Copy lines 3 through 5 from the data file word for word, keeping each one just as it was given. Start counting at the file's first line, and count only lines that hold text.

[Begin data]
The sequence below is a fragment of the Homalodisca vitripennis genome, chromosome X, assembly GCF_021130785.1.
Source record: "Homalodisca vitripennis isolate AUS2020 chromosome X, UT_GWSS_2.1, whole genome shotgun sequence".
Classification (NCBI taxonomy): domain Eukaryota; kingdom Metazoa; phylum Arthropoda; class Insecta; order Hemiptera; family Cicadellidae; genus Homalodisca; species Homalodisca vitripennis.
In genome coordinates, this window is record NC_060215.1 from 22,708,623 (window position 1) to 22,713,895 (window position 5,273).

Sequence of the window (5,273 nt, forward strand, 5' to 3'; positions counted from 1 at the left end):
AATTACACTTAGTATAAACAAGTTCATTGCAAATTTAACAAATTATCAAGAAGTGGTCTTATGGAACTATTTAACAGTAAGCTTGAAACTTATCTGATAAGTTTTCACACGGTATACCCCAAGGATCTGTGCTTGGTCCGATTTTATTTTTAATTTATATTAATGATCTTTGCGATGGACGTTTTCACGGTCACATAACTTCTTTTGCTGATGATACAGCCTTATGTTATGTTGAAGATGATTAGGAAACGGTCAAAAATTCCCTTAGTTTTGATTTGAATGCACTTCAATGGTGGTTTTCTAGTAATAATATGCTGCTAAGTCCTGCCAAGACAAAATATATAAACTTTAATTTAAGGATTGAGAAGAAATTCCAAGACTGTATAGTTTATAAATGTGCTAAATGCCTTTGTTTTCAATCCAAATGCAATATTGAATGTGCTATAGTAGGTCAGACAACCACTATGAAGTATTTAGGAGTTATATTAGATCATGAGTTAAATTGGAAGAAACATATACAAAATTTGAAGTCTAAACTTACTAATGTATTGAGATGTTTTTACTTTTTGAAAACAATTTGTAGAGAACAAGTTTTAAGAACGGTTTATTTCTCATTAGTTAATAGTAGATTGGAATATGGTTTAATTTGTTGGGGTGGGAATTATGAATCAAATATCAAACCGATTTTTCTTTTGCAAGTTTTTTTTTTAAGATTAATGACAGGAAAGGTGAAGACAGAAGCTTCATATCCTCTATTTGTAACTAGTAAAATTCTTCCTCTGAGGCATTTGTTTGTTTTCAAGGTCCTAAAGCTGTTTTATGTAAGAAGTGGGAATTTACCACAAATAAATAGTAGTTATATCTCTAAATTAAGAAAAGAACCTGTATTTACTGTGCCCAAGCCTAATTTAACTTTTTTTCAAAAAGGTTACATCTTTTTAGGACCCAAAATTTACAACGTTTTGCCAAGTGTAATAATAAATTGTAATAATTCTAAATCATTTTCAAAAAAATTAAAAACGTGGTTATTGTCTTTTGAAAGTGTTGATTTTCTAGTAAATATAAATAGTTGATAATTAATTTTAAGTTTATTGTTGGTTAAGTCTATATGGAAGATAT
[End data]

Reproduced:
Classification (NCBI taxonomy): domain Eukaryota; kingdom Metazoa; phylum Arthropoda; class Insecta; order Hemiptera; family Cicadellidae; genus Homalodisca; species Homalodisca vitripennis.
In genome coordinates, this window is record NC_060215.1 from 22,708,623 (window position 1) to 22,713,895 (window position 5,273).

Sequence of the window (5,273 nt, forward strand, 5' to 3'; positions counted from 1 at the left end):